innocence blog

A Web log for the Innocence Institute of Point Park University

Wednesday, October 25, 2006

DNA Truth-Seeking

This editorial appeared in the Boston Globe on October 16, 2006:

DNA Truth-Seeking

DENNIS MAHER was a brutal serial rapist, until he wasn't. In 1984, the Lowell mechanic was convicted of three sexual assaults, attacking one victim at knife point and punching another into submission. Two victims identified him and two juries convicted him; his appeals failed. But in 2003, after Maher had spent 19 years in prison, the juries, victims, prosecutors, and judges were proven wrong when DNA evidence exonerated him.

With all the talk in the gubernatorial campaign decrying support of DNA testing for certain felons, Maher's story is worth remembering. It is a reminder that our justice system is not perfect, and sometimes demands that a convicted rapist get a second look (or a third or fourth look, in Maher's case).

But in Massachusetts, it is tougher for the wrongly convicted to set those wheels of justice in motion, because Massachusetts is one of just a handful of states -- along with Alabama and Mississippi -- still lacking laws giving inmates access to testing of DNA evidence. Massachusetts has seen nine convictions overturned based on DNA evidence; it cannot afford to postpone passing such a law any longer.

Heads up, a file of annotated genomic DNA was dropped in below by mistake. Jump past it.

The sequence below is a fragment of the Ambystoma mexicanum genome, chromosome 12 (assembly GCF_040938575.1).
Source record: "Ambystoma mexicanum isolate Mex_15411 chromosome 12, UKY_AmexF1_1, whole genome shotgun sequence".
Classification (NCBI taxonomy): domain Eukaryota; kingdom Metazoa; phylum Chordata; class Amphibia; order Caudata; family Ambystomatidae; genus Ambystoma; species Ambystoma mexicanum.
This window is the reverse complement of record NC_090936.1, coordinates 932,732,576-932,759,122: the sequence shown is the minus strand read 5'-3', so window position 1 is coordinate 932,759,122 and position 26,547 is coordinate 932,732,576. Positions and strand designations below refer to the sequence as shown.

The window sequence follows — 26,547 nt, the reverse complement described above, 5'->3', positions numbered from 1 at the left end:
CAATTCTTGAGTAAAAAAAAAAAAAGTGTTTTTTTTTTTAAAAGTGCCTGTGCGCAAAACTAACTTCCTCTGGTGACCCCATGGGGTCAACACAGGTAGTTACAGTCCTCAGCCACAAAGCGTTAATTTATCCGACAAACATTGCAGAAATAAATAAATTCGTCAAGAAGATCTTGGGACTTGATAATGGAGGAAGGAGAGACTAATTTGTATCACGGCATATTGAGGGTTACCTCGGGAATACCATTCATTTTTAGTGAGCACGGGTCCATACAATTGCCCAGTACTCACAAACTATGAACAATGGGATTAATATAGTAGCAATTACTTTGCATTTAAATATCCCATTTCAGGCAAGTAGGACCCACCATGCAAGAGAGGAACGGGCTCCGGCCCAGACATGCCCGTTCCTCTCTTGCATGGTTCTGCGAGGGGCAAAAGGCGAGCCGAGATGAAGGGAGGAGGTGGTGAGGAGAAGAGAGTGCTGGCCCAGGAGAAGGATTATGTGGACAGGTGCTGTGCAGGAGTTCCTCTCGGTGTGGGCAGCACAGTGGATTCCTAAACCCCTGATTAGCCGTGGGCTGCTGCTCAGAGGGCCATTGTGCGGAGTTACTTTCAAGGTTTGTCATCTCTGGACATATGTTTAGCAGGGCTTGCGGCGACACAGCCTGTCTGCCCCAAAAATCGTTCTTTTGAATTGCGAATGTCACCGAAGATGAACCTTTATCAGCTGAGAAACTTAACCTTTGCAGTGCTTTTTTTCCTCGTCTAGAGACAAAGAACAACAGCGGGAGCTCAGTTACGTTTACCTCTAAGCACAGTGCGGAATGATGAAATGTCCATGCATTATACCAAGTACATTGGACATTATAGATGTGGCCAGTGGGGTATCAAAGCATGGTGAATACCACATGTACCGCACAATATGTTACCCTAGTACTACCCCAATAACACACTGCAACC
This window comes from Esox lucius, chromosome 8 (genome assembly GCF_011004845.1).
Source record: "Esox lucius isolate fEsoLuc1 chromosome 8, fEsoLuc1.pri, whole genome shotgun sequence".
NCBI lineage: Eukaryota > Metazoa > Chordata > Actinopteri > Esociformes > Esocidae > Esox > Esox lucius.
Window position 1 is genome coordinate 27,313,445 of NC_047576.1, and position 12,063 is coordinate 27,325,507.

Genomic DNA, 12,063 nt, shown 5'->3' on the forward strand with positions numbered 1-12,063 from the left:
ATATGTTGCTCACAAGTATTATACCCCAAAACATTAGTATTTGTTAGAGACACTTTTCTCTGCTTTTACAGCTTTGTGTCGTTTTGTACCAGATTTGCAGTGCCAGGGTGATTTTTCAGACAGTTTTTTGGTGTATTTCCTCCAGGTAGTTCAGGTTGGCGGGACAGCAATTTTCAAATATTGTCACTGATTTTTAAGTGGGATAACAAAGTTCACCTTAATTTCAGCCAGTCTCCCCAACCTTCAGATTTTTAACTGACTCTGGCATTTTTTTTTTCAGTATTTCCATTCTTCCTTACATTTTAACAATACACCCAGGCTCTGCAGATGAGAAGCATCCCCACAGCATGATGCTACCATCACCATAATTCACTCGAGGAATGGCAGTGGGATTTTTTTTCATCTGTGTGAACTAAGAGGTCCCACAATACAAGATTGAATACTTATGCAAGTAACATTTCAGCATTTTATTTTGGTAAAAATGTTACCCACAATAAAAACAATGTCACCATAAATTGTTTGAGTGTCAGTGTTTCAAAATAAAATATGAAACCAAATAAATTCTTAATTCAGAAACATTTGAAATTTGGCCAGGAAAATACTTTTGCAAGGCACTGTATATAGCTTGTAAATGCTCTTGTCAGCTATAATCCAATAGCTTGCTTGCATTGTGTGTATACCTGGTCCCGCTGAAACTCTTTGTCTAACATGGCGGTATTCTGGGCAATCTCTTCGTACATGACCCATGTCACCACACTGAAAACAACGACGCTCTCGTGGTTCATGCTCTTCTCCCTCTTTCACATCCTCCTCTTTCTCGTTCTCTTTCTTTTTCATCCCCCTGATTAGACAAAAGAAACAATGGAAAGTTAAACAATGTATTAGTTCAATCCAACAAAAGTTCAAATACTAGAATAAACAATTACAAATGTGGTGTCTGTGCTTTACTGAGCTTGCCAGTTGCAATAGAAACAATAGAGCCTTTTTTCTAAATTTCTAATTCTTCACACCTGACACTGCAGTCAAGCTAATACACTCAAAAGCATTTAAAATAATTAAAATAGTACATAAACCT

Three bills have been filed in the Legislature. They should be combined into legislation reflecting the best aspects of the laws in other states.

In most places, laws clear the way for prisoners with strong claims to get DNA testing of evidence in their cases, as long as the evidence was kept intact and has not already been tested using the latest techniques. The laws generally also require prosecutors to account for all biological evidence, preserve it indefinitely, and to make it available promptly, whether or not it was introduced at trial. Compelling the state to preserve evidence is crucial, because so much of the work of exonerating the wrongly convicted has involved years of tracking down misplaced or neglected evidence. Most important, the laws call for states to pick up the tab for the testing if the inmate is indigent, although some states require the inmate to reimburse the state if the results confirm guilt.

All four candidates for governor support post-conviction DNA testing, even Lieutenant Governor Kerry Healey, who has criticized Deval Patrick's efforts to help a convicted rapist get a DNA test that might lead to a new trial.

While Dennis Maher walked in circles in his cell, the statute of limitations on the rapes he did not commit ran out. Whoever did commit the crimes will never pay for them and may never be caught. Any governor who is interested in criminal justice should want to punish the right criminals and set free the innocent.


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